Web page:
Having just rammed through the largest pay cut in U.S. history by doing away with guaranteed overtime pay for millions of Americans, Bush promised more comp time and flex time, describing this scam as “family friendly.”

Although they’ll be making less money and even many making minimum wage will have no right to overtime pay, Bush plans to allow young workers to risk their money in personal retirement accounts, which he suggested are more reliable than Social Security – which is of course exactly as reliable as he chooses or does not choose to make it.

Bush didn’t just lie about himself last night, but went after Senator Kerry several times. He claimed that Kerry opposed something called “Medicare reform” although the Republicans have never produced anything worthy of the name. He claimed Kerry opposed fixing the marriage penalty and doubling the child tax credits, the two crumbs for the nonwealthy that Kerry and the Democrats fought for against Bush in a tax bill that still remained unworthy of support. He claimed Kerry was opposed to school “reform” and lawsuit “reform,” again making the mistake of trying to use the English language to label his twisted policies. Bush claimed most emphatically and falsely that Kerry is running on a platform of increased spending and increased taxes.

Bush also expressed his support for protecting marriage from couples eager to marry. That was his lead into attacking Kerry’s claim to be “the candidate of conservative values.” Of course we always have two candidates of conservative values in a presidential election, but Bush’s rejection of Kerry’s claim made no sense. He said that Kerry had praised Hollywood and had criticized Reagan. Yet who has ever praised Reagan without in effect praising Hollywood?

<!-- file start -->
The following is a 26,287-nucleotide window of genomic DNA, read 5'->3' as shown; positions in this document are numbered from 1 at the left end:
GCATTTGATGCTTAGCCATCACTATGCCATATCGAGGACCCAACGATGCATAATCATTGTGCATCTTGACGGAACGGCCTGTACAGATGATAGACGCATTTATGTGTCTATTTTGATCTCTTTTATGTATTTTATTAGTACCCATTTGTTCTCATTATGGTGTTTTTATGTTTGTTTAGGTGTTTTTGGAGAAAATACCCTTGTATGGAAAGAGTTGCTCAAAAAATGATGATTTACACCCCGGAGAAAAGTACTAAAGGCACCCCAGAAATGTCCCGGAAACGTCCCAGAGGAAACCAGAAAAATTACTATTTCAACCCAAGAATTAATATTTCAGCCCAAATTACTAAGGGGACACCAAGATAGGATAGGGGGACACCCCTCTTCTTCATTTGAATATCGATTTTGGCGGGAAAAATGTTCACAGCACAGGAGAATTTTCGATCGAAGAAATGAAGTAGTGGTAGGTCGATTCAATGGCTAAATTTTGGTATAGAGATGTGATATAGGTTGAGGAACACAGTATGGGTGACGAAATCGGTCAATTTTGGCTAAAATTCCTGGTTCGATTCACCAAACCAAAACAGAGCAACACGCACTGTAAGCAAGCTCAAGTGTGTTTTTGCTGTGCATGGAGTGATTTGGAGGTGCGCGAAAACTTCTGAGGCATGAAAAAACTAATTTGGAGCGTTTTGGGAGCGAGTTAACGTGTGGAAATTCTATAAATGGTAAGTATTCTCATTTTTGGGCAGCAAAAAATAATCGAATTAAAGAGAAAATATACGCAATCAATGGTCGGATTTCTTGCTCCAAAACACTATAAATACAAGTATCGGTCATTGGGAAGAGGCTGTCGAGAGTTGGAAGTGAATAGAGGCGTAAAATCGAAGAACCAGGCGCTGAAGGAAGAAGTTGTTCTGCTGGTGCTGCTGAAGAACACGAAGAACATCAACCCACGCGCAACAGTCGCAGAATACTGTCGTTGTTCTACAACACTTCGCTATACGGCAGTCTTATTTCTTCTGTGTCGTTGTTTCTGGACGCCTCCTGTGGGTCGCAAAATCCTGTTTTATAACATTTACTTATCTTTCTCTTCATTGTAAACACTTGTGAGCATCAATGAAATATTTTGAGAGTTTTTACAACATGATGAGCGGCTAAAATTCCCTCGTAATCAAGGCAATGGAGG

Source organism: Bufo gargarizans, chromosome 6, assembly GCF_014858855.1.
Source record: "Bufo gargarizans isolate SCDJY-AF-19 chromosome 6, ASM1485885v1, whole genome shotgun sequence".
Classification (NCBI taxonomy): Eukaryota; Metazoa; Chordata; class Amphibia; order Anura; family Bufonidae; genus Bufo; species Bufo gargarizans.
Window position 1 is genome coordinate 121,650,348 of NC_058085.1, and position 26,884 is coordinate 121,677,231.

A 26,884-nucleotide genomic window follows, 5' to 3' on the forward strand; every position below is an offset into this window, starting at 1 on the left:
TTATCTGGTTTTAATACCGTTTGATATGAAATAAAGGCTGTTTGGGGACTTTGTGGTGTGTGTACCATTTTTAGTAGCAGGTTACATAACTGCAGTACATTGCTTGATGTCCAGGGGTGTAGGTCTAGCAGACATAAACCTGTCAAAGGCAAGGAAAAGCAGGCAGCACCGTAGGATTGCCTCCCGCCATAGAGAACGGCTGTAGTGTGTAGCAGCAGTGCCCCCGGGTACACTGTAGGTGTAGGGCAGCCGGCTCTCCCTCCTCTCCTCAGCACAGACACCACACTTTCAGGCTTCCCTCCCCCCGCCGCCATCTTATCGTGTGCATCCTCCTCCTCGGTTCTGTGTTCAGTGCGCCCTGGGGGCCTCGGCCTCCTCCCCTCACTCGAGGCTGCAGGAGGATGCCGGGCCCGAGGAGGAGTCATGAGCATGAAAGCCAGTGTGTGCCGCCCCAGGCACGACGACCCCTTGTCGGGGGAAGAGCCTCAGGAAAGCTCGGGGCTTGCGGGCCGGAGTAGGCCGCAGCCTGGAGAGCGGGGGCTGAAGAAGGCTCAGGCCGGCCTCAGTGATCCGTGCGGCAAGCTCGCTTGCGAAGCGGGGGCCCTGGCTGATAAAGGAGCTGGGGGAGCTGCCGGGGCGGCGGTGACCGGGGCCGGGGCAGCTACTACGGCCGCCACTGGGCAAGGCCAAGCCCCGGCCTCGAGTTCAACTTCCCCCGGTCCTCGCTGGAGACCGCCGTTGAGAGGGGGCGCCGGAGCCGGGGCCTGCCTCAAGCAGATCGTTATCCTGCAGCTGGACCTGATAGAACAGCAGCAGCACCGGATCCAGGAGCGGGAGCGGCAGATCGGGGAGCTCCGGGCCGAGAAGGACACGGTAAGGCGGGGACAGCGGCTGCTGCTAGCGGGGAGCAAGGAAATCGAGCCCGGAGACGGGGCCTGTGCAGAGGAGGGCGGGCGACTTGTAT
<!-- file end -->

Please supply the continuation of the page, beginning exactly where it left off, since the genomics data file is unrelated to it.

Mostly Bush blabbered about terrorism and Iraq and 9-11, managing as always to pair 9-11 and Iraq in the same breath. “We’re striking terrorists abroad so we don’t have to face them here at home,” he lied, adding that the U.S. is building liberty in the Middle East. Bush claimed that three-quarters of Al Qaeda’s top people had been “detained or killed,” even as Bush’s bunglings abroad are recruiting new terrorists by the hour.

Bush called the decision to bomb Iraq flat the toughest he’s had to make, despite the fact that he was pushing for an attack on Iraq within a day of reading “My Pet Goat” to the class in Florida where he found himself on Sep. 11, 2001.

Figuring he had no way of losing with the crowd he was given and the tamed corporate media spreading his gospel, Bush launched into a ridiculous claim that he respects and works well with allies abroad, in contrast to Kerry. That must explain the largest global protests in history, the crowd that scared Collin Powell away from visiting the Olympics, and the widespread animosity toward America in the foreign press.

“Freedom is their greatest fear,” Bush said of the “evil terrorists.” “And they should be afraid, because freedom is on the march.”

This phrase managed to turn freedom into a weapon with which you attack someone. In reality, of course, marching in an army is the furthest thing from freedom. Only in Bush’s America could freedom be a threat.